China is said to be urbanizing faster than any other country, and this process has been on unusually open display in Shanghai, where developers destroyed the communally-organized neighborhoods of the central city at an extraordinary clip, replacing them with high-rises and shopping malls. Typically, the residents of areas to be cleared received little advance notice before eviction and no say in the compensation they received for having to abandon their homes -- and often their livelihoods. This is the world of my book, Disappearing Shanghai.
Although I explored and photographed more than a dozen of the city's doomed communities, in the end this work consists of images from half a dozen neighborhoods, each of which I visited scores of times during a five-year period. Most of the places one can see in these images existed on a north-south axis that ran from the north banks of Suzhou Creek to the southern edge of Shanghai's Puxi district. When I began photographing, it was possible to walk from one end of this realm to the other without ever exiting this tattered, closely-knit world. Now, few remain, having given way to the city's massive efforts at urban development.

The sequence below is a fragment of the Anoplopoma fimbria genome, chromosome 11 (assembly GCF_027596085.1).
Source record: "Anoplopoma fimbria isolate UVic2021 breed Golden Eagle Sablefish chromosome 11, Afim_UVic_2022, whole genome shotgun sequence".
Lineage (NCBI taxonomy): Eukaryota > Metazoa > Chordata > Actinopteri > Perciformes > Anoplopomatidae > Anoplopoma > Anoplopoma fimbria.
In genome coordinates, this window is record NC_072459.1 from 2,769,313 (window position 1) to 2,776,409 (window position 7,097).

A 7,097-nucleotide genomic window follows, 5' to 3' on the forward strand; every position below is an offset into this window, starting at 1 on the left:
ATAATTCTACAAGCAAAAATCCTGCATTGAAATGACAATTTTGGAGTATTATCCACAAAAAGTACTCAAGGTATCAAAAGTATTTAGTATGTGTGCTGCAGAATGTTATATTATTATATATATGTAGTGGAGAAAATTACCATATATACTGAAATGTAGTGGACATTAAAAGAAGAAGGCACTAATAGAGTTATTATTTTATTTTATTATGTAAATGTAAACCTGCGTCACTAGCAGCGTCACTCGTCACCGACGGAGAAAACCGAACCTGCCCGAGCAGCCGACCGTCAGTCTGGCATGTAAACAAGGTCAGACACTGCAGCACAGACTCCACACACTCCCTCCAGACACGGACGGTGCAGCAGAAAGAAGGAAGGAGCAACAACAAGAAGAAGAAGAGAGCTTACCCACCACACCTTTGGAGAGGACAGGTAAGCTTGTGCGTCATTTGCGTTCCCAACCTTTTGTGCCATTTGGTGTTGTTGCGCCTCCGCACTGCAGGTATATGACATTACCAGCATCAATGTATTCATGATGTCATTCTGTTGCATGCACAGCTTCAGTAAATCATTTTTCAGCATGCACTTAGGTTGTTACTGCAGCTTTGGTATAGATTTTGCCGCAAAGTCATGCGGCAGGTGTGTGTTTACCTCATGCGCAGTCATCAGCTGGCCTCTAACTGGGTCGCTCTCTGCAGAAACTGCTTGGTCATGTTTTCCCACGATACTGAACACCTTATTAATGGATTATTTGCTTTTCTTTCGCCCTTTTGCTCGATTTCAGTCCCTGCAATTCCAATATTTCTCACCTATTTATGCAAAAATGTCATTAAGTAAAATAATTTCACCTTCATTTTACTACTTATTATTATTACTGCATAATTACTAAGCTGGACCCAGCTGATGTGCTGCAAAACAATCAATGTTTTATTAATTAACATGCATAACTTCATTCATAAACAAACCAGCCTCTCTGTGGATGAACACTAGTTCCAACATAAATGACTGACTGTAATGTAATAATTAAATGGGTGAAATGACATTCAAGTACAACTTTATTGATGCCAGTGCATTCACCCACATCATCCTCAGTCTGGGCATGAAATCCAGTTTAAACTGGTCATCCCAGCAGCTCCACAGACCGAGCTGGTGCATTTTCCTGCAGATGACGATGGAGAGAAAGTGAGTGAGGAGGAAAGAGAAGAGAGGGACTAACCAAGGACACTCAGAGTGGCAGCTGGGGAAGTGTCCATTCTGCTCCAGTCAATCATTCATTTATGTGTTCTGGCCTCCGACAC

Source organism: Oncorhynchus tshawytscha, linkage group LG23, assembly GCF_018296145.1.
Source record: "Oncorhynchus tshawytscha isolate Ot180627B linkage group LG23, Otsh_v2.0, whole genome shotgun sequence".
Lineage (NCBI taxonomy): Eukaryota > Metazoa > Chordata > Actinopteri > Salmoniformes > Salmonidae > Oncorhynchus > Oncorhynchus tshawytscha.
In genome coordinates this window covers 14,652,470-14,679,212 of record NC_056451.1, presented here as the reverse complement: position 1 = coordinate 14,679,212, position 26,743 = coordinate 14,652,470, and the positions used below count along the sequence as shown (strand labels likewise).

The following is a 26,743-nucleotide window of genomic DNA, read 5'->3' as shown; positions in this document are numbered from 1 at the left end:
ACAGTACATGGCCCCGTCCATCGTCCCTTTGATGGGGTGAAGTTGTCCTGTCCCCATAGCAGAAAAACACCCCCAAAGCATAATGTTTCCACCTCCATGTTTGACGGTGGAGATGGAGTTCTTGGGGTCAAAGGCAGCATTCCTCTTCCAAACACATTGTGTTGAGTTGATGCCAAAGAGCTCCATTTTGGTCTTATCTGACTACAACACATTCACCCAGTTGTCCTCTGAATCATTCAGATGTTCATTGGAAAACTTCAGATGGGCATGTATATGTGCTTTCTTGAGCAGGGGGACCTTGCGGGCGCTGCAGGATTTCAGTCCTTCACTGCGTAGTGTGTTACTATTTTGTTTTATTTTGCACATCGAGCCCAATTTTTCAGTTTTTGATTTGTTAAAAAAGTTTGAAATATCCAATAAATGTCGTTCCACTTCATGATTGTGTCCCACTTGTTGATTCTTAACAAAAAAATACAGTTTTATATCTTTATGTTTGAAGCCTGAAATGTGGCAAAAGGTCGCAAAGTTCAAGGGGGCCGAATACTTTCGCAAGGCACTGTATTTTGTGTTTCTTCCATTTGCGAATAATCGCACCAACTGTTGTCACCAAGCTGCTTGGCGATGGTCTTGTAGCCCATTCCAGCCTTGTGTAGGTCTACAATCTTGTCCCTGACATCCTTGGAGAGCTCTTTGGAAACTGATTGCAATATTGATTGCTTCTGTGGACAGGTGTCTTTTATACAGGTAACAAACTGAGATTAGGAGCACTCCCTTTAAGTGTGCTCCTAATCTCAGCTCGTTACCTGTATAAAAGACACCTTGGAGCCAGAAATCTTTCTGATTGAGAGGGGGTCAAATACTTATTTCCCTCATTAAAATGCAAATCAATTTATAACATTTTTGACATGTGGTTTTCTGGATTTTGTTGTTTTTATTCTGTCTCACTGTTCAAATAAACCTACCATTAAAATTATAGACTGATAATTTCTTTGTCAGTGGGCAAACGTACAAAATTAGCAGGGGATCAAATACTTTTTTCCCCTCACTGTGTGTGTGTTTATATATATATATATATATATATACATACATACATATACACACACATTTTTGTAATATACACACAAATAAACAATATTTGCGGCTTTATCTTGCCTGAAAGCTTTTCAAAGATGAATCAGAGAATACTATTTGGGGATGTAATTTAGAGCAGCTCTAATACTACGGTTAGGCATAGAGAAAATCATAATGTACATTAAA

In 2009, the year after I left China, I undertook the final phase of this project, spending three summer months knocking every day on the doors of strangers in what remained of my target neighborhoods to photograph them inside of their homes and give a sense of their private lives.
The response of many Shanghai natives to this interior photography is to ask what city it was taken in, the assumption being that it couldn't be their own. Others have quickly declared that the subjects must surely be outsiders, or waidi ren, because in their view Shanghai natives should be affluent and sophisticated. In fact, well over half of these subjects were true Shanghai natives. This is not to say that their lives represent the real life of Shanghai, whatever that might be, but that the common images of the city often fail to take into account ordinary people whose lives have not been lifted dramatically by the boom.
Howard W. French